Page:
"On TV And Video" is a column exploring opportunities and challenges in programmatic TV and video.
Today’s column is written by Bryan Noguchi, senior vice president and media director at R2C Group.
How will television improve over the next five years?
It’s not a fair question, right? Improve for whom? Audiences? Networks? Advertisers?
The reality is that it is transforming rapidly for each of these players, and advertisers need to figure out how this will impact our industry. So how can we position ourselves in such a way that it remains a business (which, by the way, is not a gimme)?
No Reason To Watch (Or Buy) Junk
So let’s pick off the easy one first. For viewers, I’d venture to say that the content has never been richer.
But I’d say that the value exchange for watching that content has never been in more flux. With over-the-top (OTT) on-demand platforms and the steady march toward converged DV and linear experiences, it’s hard to know as a viewer what things are worth your time. If I subscribe to too much OTT stuff, such as Hulu or Netflix, my monthly cash outlay could rival my cable bill. If I watch too much paid on-demand programming, I can get myself into the same situation. If I want live sports, I can’t get rid of cable or satellite (not yet, anyway), and I certainly can’t escape commercial advertising.
So what’s the price of my attention for the things I want to see? Is it better that it’s a financial exchange or an attention exchange? Or should it be more seamless than all of that – is some form of native advertising/product placement/integration fair to me?
I will say this: Great programming increases my cost and attention tolerances. There’s no substitute for compelling content, and the trajectory is that TV shows are going to get better. To which degree the costs of these shows are subsidized with inexpensive and increasingly uncompelling reality TV ad vessels remains to be seen, but as these costs rise and the cash exchange for the viewer increases, I think it is fair to let some advertising creep in, to help alleviate some of the cash burden.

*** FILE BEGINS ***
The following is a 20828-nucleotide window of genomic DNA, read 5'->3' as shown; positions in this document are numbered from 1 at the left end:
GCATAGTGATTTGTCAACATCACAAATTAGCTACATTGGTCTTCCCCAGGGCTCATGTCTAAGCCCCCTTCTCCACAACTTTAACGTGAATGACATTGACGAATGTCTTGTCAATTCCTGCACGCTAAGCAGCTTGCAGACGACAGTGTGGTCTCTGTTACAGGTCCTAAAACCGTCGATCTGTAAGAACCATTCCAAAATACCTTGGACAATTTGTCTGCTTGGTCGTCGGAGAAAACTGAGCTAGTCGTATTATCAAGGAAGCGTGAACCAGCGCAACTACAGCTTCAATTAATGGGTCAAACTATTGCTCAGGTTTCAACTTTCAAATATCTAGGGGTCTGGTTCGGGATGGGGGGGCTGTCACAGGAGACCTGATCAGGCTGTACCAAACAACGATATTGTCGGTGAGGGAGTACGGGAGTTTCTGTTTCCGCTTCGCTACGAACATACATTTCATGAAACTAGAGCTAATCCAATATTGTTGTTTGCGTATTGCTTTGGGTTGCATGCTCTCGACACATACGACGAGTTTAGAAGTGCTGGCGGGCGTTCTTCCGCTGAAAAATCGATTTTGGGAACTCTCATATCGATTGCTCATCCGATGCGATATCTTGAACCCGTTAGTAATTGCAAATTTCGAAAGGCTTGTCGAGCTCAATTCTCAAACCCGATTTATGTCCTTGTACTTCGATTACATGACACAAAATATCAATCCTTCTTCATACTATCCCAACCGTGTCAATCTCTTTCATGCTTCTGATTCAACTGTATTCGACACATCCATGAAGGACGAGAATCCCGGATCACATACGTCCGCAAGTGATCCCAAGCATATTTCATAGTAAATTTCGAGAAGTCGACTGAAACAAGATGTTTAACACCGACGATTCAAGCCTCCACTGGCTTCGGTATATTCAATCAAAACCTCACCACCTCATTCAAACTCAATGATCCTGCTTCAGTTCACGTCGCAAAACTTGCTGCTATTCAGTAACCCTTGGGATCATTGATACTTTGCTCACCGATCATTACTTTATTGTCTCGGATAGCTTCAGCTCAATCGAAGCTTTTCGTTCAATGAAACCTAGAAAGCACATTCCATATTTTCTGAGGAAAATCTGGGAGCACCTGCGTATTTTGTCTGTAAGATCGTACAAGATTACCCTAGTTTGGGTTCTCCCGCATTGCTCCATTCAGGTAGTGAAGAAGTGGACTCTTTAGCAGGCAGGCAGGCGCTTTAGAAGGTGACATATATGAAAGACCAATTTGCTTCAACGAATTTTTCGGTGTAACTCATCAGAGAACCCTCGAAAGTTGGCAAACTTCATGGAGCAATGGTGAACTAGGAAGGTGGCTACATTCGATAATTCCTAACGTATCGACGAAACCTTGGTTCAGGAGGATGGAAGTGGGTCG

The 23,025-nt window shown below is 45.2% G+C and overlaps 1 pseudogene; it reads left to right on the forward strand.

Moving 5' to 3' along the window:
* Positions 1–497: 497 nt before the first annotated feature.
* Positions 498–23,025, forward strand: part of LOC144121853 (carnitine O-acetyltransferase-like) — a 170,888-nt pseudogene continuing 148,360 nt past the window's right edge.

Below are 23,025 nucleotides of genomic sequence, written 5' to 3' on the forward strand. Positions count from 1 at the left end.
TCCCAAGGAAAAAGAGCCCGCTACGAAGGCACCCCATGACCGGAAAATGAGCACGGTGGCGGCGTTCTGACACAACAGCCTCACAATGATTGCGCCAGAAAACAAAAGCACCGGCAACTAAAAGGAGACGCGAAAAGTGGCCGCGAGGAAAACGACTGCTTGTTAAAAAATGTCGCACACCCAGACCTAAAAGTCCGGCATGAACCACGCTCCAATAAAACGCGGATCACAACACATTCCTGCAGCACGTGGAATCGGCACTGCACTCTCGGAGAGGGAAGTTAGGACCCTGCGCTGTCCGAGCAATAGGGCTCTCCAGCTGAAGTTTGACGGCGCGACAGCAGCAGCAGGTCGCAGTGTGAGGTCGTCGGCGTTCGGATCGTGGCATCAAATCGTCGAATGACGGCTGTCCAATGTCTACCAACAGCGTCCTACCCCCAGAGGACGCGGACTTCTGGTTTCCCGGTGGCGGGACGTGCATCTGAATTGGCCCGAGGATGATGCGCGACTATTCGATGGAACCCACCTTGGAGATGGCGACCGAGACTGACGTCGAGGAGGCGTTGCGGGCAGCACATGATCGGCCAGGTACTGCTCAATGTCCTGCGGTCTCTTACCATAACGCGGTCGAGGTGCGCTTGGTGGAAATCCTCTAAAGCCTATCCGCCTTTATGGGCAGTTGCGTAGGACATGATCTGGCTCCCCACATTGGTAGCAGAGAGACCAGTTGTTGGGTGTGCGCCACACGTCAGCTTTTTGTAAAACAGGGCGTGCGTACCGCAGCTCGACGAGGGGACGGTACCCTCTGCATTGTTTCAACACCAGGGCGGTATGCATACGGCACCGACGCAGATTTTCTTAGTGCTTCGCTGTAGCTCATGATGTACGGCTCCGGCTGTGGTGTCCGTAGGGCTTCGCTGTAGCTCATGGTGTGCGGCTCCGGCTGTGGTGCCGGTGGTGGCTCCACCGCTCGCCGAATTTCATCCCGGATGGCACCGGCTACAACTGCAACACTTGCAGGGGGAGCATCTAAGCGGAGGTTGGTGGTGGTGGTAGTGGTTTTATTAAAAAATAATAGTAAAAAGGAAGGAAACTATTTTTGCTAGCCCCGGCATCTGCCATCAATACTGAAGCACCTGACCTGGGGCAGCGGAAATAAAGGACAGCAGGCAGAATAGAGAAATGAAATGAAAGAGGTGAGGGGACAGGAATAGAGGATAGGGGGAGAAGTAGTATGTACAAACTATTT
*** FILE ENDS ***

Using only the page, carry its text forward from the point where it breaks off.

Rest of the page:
Of course, this doesn’t mean that I’m going to see Game of Thrones’ Daenerys drinking a Coke while plotting her return to Westeros, but I could see a future where I might see a few “brought to you by” breaks in exchange for watching a week-old episode without an HBO subscription.
I think the long-term implication here is that networks will broker more in ad experiences than in spots. The currency of exclusivity will gain purchase. This preserves TV’s one great asset: scarcity. At the end of the day, the potential inventory is relatively finite, and exclusive or limited opportunity placements could command real value – both to the network and the advertiser. And if we do our advertising and marketing jobs correctly, it could be of value to audiences, too.
Right Audience, Right Message
The other currency – the one that I think more players are banking on – is targetability. As appealing as this is to me, there’s something about this that reminds me of mortgage-backed securities. Think of the 18- to 24-year-old demographic as the triple-A mortgages that once got bundled with a lot of sub-primes. I want to invest in the triple-As, and I want those exclusively. But the networks still need to monetize the rest of the audiences delivered by a given vehicle – the sub-prime audiences, if you will – and this remainder can be diced up in a million different ways, such as men over 65 or stay-at-home moms ages 25 to 35 years old. You name it.
The point is that someone is going to end up with inventory they don’t want or maybe don’t know they don’t want. Either that, or someone will pay an outsized premium on the most desirable segments to offset the perceived loss tied to the delivery of the audiences no one wanted.
The most common side effect of targetability is lopsided frequency, where a small audience is exposed to the same ad so many times, it’s as though negative impact was the goal of the campaign (don’t tell me you’ve never experienced this as a video-ondemand viewer). Basically, it’s still hard to cobble together scale from highly targeted campaigns without reaching the same people many, many times.
The other issue in this scenario is that advertisers will be tasked with improving the contextual relevance of their ads – more versions, meaning more production expense. I’m guessing there will be some way to templatize this, or that a technology for something akin to dynamic ad creation will emerge from the mist. That’ll actually be pretty cool, but I don’t think it’s here yet.
The Business Of Subsidy
At the end of the day, advertisers and networks are in the business of subsidizing compelling entertainment. In my ideal world, audiences derive as much pleasure or benefit from my messaging as they do from the content that it surrounds, and I think we’re on the path to making that truer than perhaps it’s been before.
Technology will help us match messaging to audiences and integrate better into viewing experiences. I’m excited to see where this leads us.
But there’s always a disruptor out there, isn’t there? How many of you have started thinking about how advertising works in a virtual reality environment? In five years, will this column mostly be about Magic Leap and Oculus Rift? (I kind of hope so.)